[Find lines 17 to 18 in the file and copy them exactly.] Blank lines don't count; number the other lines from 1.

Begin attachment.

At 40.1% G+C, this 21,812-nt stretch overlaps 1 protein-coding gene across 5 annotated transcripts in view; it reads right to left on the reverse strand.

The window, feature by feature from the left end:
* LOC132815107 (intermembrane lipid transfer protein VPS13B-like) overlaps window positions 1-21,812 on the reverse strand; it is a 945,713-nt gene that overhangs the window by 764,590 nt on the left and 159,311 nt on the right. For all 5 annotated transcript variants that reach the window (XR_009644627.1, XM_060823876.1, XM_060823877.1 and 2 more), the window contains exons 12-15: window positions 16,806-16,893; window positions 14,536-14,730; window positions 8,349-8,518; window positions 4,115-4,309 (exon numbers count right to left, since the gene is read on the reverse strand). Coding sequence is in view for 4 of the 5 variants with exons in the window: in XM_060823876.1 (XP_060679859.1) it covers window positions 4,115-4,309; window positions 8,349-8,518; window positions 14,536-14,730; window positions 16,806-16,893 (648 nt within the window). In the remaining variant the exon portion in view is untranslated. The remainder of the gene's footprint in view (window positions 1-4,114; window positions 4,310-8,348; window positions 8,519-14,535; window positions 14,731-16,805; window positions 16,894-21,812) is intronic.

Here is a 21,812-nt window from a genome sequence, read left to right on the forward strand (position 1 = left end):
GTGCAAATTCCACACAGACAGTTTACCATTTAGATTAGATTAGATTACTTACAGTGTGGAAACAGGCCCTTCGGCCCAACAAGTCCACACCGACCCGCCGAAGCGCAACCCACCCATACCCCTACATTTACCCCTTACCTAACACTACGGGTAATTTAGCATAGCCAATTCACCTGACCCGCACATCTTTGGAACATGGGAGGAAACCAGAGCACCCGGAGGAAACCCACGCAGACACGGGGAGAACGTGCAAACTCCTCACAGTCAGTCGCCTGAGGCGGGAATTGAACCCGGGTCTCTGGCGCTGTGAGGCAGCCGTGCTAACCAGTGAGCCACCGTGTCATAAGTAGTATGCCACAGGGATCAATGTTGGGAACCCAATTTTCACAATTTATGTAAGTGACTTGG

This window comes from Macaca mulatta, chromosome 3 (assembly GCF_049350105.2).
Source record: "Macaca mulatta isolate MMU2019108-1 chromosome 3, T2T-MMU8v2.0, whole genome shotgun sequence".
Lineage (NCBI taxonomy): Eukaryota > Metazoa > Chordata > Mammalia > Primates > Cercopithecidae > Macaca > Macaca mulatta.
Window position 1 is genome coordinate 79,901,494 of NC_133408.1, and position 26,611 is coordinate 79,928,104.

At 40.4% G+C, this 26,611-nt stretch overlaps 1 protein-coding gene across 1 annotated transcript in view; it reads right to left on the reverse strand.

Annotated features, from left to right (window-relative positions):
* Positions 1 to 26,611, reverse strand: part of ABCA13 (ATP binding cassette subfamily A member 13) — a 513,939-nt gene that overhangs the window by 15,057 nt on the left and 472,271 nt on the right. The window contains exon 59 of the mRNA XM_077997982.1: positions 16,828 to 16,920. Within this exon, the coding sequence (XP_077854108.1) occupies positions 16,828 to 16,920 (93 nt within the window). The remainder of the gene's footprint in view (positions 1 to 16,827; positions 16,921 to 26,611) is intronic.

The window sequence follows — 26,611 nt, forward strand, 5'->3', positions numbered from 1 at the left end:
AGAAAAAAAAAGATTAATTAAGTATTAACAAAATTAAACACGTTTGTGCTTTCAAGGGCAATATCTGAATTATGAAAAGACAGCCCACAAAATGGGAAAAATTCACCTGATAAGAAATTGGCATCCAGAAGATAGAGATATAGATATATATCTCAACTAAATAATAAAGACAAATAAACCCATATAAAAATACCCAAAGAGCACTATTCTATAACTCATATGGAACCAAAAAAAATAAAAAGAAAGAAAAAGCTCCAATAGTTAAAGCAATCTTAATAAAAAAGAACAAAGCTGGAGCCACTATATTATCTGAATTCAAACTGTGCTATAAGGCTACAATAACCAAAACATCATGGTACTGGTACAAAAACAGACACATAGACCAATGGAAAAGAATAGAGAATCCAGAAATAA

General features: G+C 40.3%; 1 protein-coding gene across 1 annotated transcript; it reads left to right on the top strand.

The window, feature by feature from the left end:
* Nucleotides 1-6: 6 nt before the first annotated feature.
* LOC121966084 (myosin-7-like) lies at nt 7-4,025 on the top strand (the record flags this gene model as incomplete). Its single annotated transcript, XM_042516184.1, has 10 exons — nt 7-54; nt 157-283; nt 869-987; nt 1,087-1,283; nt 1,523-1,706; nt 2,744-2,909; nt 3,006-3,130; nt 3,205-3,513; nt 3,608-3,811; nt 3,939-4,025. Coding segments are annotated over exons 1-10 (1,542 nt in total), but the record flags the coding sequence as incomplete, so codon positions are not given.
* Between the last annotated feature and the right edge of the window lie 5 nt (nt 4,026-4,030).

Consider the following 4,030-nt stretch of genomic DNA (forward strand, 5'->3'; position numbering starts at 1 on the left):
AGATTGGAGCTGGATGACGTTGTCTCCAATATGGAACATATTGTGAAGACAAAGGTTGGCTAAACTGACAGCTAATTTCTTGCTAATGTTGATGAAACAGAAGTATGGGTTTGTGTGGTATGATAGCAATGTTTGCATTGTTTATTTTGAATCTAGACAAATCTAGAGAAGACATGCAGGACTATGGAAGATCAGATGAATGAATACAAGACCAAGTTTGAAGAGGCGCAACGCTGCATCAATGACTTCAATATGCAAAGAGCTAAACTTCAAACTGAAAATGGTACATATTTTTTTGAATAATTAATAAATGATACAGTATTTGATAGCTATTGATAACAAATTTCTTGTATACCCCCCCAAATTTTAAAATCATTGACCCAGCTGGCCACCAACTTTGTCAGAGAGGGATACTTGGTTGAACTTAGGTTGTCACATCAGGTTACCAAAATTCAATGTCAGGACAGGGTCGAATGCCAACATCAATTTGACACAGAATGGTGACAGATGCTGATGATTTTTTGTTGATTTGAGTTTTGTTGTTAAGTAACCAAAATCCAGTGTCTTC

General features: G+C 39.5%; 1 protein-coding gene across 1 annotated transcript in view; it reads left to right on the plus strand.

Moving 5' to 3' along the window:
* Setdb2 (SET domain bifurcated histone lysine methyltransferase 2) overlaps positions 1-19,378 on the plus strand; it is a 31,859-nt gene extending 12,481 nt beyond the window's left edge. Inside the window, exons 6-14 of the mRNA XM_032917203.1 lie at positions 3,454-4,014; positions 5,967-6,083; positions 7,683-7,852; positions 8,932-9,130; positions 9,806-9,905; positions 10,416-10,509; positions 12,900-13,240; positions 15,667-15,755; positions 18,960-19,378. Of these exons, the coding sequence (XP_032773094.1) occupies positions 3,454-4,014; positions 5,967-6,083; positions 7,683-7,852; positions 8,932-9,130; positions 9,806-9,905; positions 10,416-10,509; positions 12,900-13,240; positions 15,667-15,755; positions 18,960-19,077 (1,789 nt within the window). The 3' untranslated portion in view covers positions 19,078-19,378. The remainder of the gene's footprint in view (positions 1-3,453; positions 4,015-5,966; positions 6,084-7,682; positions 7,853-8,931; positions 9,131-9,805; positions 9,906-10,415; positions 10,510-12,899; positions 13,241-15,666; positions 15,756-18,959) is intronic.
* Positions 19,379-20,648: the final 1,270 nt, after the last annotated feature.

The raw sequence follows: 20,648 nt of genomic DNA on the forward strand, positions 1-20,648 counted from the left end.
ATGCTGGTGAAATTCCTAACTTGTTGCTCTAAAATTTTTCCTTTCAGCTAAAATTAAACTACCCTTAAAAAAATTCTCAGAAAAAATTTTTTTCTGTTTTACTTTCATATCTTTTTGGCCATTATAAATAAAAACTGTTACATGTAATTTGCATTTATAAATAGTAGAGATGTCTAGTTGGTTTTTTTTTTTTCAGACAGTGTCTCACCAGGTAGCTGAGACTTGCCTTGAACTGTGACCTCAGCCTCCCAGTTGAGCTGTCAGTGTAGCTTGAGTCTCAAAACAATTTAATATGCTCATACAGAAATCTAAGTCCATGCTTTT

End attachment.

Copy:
* Nucleotides 1-6: 6 nt before the first annotated feature.
* LOC121966084 (myosin-7-like) lies at nt 7-4,025 on the top strand (the record flags this gene model as incomplete). Its single annotated transcript, XM_042516184.1, has 10 exons — nt 7-54; nt 157-283; nt 869-987; nt 1,087-1,283; nt 1,523-1,706; nt 2,744-2,909; nt 3,006-3,130; nt 3,205-3,513; nt 3,608-3,811; nt 3,939-4,025. Coding segments are annotated over exons 1-10 (1,542 nt in total), but the record flags the coding sequence as incomplete, so codon positions are not given.